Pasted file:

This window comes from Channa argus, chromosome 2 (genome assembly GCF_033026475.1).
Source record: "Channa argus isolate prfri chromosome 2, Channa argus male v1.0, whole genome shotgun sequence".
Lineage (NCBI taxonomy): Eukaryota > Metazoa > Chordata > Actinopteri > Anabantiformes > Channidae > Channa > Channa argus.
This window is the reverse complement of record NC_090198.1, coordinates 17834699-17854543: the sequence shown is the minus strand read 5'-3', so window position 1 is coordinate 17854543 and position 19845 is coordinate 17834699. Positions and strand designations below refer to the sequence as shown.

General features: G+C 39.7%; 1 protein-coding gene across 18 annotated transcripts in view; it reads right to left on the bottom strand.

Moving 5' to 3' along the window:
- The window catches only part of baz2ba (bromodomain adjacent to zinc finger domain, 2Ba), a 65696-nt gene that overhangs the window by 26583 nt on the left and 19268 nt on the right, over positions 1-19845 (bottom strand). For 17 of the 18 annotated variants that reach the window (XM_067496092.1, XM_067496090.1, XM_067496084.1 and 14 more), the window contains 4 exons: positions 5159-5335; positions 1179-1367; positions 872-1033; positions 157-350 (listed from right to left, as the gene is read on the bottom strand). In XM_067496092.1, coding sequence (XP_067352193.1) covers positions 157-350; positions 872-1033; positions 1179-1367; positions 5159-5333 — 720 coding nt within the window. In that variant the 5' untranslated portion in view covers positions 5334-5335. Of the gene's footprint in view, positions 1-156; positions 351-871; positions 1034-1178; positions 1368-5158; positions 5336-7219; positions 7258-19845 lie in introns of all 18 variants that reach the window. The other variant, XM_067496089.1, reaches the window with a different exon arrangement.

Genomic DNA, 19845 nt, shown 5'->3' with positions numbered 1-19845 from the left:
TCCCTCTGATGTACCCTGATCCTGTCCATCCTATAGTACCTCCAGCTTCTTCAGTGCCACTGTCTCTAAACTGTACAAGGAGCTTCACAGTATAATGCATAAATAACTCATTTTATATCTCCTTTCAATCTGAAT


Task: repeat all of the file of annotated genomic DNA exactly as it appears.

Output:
This window comes from Channa argus, chromosome 2 (genome assembly GCF_033026475.1).
Source record: "Channa argus isolate prfri chromosome 2, Channa argus male v1.0, whole genome shotgun sequence".
Lineage (NCBI taxonomy): Eukaryota > Metazoa > Chordata > Actinopteri > Anabantiformes > Channidae > Channa > Channa argus.
This window is the reverse complement of record NC_090198.1, coordinates 17834699-17854543: the sequence shown is the minus strand read 5'-3', so window position 1 is coordinate 17854543 and position 19845 is coordinate 17834699. Positions and strand designations below refer to the sequence as shown.

General features: G+C 39.7%; 1 protein-coding gene across 18 annotated transcripts in view; it reads right to left on the bottom strand.

Moving 5' to 3' along the window:
- The window catches only part of baz2ba (bromodomain adjacent to zinc finger domain, 2Ba), a 65696-nt gene that overhangs the window by 26583 nt on the left and 19268 nt on the right, over positions 1-19845 (bottom strand). For 17 of the 18 annotated variants that reach the window (XM_067496092.1, XM_067496090.1, XM_067496084.1 and 14 more), the window contains 4 exons: positions 5159-5335; positions 1179-1367; positions 872-1033; positions 157-350 (listed from right to left, as the gene is read on the bottom strand). In XM_067496092.1, coding sequence (XP_067352193.1) covers positions 157-350; positions 872-1033; positions 1179-1367; positions 5159-5333 — 720 coding nt within the window. In that variant the 5' untranslated portion in view covers positions 5334-5335. Of the gene's footprint in view, positions 1-156; positions 351-871; positions 1034-1178; positions 1368-5158; positions 5336-7219; positions 7258-19845 lie in introns of all 18 variants that reach the window. The other variant, XM_067496089.1, reaches the window with a different exon arrangement.

Genomic DNA, 19845 nt, shown 5'->3' with positions numbered 1-19845 from the left:
TCCCTCTGATGTACCCTGATCCTGTCCATCCTATAGTACCTCCAGCTTCTTCAGTGCCACTGTCTCTAAACTGTACAAGGAGCTTCACAGTATAATGCATAAATAACTCATTTTATATCTCCTTTCAATCTGAAT